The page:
"Second Space: New Poems" by Czeslaw Milosz, translated by the author and Robert Hass Ecco, 102 pp., $23. 95 The payoff of living a long...

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“Second Space: New Poems”

by Czeslaw Milosz,

translated by the author and Robert Hass

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Ecco, 102 pp., $23.95

The payoff of living a long life is supposed to be wisdom, but more often it seems to bring infirmity, confusion and such calcified opinions that no amount of logic or experience can pry them loose.

Then there is Czeslaw Milosz.

The Nobel Prize-winning Polish poet died in August at age 93, just months before the publication of his book “Second Space.” The book stands as fitting memorial: I felt richer and stronger for reading it.

The new poems show Milosz still engaged with the meaning-of-life questions that prompted his writing for decades, still agile and profound in his thinking. He wrestles issues of his Christian faith, human nature and what lies beyond death, letting go of some of the pat answers theology offers. And there, in the acceptance of not-knowing, his wisdom shines.

Milosz translated the poems from Polish with help from his friend, former U.S. poet laureate Robert Hass. The unrhymed verse moves with an easy-conversation tone, often building to a graceful crescendo, as in these final lines from the poem “Werki,” named for a region in Lithuania:

As I, perhaps, just dream those rusty-golden forests,

The glitter of the river in which I swam in my youth,

The October from my poems with its air like wine.

The priests taught us about salvation and damnation.

Now I have not the slightest notion of these things.

I have felt on my shoulder the hand of my Guide,

Yet He didn’t mention punishment, didn’t promise a reward.

“Second Space,” broken into five sections, includes a 23-part exploration called “Treaty on Theology” and an annotated narrative titled “Apprentice.” The book ends with a single long poem, “Orpheus and Eurydice,” reinterpreting the mythical story of a man who journeys to the underworld to retrieve his dead wife as an examination of the Christian belief in resurrection.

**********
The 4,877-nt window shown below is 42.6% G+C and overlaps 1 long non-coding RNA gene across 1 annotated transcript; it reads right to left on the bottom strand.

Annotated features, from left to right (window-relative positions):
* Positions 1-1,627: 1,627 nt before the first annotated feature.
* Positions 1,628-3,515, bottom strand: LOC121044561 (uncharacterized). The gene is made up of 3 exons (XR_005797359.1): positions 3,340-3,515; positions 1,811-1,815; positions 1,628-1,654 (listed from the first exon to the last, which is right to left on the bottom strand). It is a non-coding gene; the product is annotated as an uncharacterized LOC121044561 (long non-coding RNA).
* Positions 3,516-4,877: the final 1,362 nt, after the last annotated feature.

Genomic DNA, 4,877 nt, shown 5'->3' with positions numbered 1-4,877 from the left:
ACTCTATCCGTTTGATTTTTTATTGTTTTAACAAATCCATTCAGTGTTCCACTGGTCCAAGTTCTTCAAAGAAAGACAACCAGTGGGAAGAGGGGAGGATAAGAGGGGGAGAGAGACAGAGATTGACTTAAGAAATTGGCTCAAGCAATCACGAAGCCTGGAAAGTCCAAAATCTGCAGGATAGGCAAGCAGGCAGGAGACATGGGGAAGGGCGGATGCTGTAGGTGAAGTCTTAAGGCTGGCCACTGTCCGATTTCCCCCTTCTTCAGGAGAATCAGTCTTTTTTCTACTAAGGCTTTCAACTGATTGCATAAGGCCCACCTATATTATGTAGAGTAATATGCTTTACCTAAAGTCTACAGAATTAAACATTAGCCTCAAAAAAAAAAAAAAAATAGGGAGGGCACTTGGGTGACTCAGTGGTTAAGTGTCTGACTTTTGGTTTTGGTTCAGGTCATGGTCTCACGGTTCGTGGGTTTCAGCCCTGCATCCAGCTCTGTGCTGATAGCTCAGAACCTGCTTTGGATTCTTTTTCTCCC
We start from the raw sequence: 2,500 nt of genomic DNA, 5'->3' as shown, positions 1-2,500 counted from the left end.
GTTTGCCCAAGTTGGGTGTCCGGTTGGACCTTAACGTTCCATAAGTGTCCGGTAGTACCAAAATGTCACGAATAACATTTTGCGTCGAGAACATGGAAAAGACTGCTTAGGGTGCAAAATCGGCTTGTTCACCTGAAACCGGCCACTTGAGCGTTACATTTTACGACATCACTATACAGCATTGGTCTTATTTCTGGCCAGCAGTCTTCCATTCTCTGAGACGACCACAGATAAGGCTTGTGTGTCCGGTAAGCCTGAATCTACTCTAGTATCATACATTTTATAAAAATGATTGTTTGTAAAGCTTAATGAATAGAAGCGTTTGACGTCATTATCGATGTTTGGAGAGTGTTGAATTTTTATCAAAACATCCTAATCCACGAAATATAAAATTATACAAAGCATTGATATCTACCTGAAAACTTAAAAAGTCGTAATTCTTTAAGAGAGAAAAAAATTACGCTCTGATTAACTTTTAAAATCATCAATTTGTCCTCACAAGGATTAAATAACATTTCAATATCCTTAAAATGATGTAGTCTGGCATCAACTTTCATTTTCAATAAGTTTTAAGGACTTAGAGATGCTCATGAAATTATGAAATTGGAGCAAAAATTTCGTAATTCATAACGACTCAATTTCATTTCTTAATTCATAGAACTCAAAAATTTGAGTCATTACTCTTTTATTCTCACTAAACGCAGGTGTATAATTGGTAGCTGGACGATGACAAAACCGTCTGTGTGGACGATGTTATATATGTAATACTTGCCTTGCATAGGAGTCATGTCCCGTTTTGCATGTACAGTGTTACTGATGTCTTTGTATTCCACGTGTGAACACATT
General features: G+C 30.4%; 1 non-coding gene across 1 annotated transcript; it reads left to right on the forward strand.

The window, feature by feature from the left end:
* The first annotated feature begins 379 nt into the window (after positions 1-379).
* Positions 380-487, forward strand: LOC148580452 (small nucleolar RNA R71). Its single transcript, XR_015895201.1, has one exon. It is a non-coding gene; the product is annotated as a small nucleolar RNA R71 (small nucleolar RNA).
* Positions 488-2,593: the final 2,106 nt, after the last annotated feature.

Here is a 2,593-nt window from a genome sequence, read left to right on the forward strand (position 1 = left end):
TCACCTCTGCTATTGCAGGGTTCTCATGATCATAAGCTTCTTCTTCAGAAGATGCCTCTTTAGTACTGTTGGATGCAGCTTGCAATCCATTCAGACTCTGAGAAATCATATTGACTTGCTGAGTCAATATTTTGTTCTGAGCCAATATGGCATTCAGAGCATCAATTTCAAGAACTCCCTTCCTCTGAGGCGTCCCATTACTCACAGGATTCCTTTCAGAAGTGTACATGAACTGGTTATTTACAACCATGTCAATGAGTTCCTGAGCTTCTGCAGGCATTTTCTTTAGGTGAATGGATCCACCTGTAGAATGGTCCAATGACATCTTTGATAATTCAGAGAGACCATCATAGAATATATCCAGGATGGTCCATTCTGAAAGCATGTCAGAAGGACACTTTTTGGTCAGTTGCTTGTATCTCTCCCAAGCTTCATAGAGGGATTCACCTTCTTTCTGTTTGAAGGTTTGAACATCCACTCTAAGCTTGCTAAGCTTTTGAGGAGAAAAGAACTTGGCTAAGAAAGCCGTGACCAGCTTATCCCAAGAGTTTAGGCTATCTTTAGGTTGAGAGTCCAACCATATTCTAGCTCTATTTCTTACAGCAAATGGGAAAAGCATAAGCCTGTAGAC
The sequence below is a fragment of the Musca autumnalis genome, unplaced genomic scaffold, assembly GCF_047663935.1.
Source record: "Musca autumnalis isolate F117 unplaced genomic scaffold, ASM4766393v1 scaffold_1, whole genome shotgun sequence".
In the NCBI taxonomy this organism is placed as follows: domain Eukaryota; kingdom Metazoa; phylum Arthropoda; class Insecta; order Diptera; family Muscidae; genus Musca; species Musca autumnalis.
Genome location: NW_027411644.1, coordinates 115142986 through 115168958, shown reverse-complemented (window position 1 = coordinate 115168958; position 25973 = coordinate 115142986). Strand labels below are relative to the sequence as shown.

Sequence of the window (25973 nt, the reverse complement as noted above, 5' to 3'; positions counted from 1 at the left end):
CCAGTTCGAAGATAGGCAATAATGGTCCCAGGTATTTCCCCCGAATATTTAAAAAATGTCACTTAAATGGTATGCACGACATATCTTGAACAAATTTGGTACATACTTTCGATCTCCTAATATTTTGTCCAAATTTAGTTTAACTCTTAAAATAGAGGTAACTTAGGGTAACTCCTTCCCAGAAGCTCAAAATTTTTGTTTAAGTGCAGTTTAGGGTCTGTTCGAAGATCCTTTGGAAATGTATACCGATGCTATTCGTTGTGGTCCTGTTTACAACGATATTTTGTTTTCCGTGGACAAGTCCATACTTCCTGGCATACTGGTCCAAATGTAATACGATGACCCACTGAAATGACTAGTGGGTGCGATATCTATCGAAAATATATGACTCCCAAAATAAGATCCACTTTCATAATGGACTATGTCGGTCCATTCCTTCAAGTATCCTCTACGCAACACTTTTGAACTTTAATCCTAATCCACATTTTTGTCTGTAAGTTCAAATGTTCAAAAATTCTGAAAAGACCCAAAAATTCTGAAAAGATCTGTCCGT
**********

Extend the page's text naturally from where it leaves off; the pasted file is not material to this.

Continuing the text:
Here, in tribute to Milosz, is his poem “Late Ripeness.”

Not soon, as late as the approach of my ninetieth year,

I felt a door opening in me and I entered

the clarity of early morning.

One after another my former lives were departing,

like ships, together with their sorrow.

And the countries, cities, gardens, the bays of seas

assigned to my brush came closer,

ready now to be described better than they were before.

I was not separated from people, grief and pity joined us.

We forget — I kept saying — that we are all children of the King.

For where we come from there is no division

into Yes and No, into is, was, and will be.

We were miserable, we used no more than a hundredth part

of the gift we received for our long journey.

Moments from yesterday and from centuries ago —

a sword blow, the painting of eyelashes before a mirror

of polished metal, a lethal musket shot, a caravel

staving its hull against a reef — they dwell in us,

waiting for a fulfillment.

I knew, always, that I would be a worker in the vineyard,

as are all men and women living at the same time,

whether they are aware of it or not.

Sheila Farr is the art critic for The Seattle Times; sfarr@seattletimes.com